|The first excerpt represents the past or something you must release, and is drawn from Puck of Pook's Hill by Rudyard Kipling:
Then the novice turned to the oak tree and said, "Ho,
Smith of the Gods! I am ashamed of this rude farmer; but
for all you have done in kindness and charity to him and
to others of our people, I thank you and wish you well."
Then he picked up his fishing-rod - it looked more like a
tall spear than ever - and tramped off down your valley.'
'And what did poor Weland do?' said Una.
'He laughed and he cried with joy, because he had
been released at last, and could go away. But he was an
honest Old Thing. He had worked for his living and he
paid his debts before he left. "I shall give that novice a
|The second excerpt represents the present or the deciding factor of the moment, and is drawn from The Dunwich Horror by H. P. Lovecraft:
and not until dawn did they finally quiet down. Then they vanished,
hurrying southward where they were fully a month overdue. What
this meant, no one could quite be certain till later. None of
the countryfolk seemed to have died - but poor Lavinia Whateley,
the twisted albino, was never seen again.
In the summer of 1927
Wilbur repaired two sheds in the farmyard and began moving his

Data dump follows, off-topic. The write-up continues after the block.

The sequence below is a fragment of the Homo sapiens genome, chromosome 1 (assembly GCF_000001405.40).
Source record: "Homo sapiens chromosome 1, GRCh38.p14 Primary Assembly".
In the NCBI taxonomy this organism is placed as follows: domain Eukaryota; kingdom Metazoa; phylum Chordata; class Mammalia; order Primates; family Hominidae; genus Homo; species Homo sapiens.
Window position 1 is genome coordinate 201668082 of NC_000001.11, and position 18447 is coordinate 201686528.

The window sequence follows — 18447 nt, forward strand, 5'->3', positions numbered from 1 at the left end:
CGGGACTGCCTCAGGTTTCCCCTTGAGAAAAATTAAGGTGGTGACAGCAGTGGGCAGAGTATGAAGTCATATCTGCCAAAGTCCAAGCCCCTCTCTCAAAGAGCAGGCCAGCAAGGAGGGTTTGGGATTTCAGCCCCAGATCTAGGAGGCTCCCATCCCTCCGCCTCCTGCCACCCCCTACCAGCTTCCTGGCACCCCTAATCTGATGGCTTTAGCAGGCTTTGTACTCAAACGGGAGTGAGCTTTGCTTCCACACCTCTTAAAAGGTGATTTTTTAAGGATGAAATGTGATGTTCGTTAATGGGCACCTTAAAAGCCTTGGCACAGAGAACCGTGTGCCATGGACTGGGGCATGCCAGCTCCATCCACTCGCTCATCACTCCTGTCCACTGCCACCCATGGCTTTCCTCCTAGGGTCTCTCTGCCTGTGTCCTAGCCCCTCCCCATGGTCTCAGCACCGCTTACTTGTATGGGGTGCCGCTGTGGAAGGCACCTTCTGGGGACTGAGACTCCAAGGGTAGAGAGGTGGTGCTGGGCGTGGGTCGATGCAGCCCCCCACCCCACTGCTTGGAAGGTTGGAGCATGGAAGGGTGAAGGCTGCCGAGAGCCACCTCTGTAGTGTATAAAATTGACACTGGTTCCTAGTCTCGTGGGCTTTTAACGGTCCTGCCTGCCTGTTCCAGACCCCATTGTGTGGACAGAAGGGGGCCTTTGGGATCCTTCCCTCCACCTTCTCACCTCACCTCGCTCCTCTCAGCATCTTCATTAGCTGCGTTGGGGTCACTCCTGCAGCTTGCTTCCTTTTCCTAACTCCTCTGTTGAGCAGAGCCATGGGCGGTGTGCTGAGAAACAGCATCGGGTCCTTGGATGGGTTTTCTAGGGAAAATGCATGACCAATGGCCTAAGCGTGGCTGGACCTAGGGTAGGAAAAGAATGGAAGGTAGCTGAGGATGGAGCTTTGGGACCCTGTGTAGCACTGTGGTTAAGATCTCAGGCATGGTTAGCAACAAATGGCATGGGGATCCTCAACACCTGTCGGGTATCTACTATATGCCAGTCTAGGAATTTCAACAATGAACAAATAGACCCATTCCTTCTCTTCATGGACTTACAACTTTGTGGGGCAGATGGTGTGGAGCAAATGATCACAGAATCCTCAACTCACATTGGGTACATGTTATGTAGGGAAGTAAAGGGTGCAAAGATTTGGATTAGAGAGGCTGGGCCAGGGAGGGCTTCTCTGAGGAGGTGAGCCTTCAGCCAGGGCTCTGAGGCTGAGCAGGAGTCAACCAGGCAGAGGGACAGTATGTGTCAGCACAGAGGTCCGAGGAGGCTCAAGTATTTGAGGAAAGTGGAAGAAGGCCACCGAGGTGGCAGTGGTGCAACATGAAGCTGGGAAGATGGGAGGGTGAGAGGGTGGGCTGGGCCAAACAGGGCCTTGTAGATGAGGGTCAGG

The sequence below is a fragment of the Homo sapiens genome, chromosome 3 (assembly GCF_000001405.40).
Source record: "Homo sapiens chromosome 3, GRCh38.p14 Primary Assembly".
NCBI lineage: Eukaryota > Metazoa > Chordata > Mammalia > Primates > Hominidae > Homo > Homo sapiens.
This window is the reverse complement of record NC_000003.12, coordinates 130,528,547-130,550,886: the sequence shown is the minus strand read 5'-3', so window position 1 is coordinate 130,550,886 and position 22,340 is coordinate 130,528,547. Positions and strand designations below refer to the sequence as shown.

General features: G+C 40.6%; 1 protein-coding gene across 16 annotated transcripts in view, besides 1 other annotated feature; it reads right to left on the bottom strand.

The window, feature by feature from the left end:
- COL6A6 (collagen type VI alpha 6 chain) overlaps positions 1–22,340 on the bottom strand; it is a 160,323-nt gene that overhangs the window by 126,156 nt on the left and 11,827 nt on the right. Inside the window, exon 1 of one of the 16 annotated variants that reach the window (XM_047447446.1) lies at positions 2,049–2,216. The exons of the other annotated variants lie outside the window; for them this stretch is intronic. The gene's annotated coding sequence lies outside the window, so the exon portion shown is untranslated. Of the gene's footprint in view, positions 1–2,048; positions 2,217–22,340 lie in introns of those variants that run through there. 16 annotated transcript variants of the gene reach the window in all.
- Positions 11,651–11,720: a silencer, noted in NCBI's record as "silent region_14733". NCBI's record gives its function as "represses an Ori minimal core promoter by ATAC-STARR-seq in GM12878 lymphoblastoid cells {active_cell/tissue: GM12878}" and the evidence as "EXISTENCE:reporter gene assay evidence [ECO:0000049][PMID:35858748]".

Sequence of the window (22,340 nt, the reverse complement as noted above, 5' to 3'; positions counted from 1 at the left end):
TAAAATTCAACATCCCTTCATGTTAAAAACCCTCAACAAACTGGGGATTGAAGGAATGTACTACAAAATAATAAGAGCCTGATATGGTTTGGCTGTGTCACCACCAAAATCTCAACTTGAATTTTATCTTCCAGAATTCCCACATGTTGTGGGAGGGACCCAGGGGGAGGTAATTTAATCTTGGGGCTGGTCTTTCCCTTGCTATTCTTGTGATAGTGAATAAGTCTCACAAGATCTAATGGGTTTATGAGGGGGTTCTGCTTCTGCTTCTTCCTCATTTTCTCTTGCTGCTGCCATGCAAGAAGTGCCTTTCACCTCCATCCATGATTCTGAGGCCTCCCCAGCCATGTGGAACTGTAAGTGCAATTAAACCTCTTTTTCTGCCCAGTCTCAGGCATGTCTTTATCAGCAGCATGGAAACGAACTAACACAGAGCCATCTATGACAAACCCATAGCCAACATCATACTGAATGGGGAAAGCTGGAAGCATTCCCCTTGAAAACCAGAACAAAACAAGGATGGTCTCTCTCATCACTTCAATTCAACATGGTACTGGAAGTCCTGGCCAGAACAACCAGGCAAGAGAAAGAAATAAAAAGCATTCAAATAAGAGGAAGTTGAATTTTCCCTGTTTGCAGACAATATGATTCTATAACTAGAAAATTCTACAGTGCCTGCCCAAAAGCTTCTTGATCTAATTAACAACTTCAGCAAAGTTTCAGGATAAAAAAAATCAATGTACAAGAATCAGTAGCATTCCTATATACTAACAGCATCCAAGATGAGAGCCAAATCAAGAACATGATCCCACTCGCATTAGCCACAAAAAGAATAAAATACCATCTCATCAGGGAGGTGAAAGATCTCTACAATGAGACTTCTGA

books and effects out to them. Soon afterwards Earl Sawyer told
the loungers at Osborn's that more carpentry was going on in the
Whateley farmhouse. Wilbur was closing all the doors and windows
on the ground floor, and seemed to be taking out partitions as
The Dunwich Horror
|The third excerpt represents the future or something you must embrace, and is drawn from The Symposium by Xenophon:
but who displays to all his strength, his hardihood, his courage, and
sobriety of soul. To be enamoured of such qualities as these is a
proof itself of a true lover's nature.
 Lit. "many a foreign visitor likewise."
 See the Attic type of character, as drawn by Pericles, Thuc. ii.
Whether indeed Aphrodite be one or twain in personality, the
heavenly and the earthly, I cannot tell, for Zeus, who is one and
indivisible, bears many titles. But this thing I know, that these
twain have separate altars, shrines, and sacrifices, as befits
their nature--she that is earthly, of a lighter and a laxer sort; she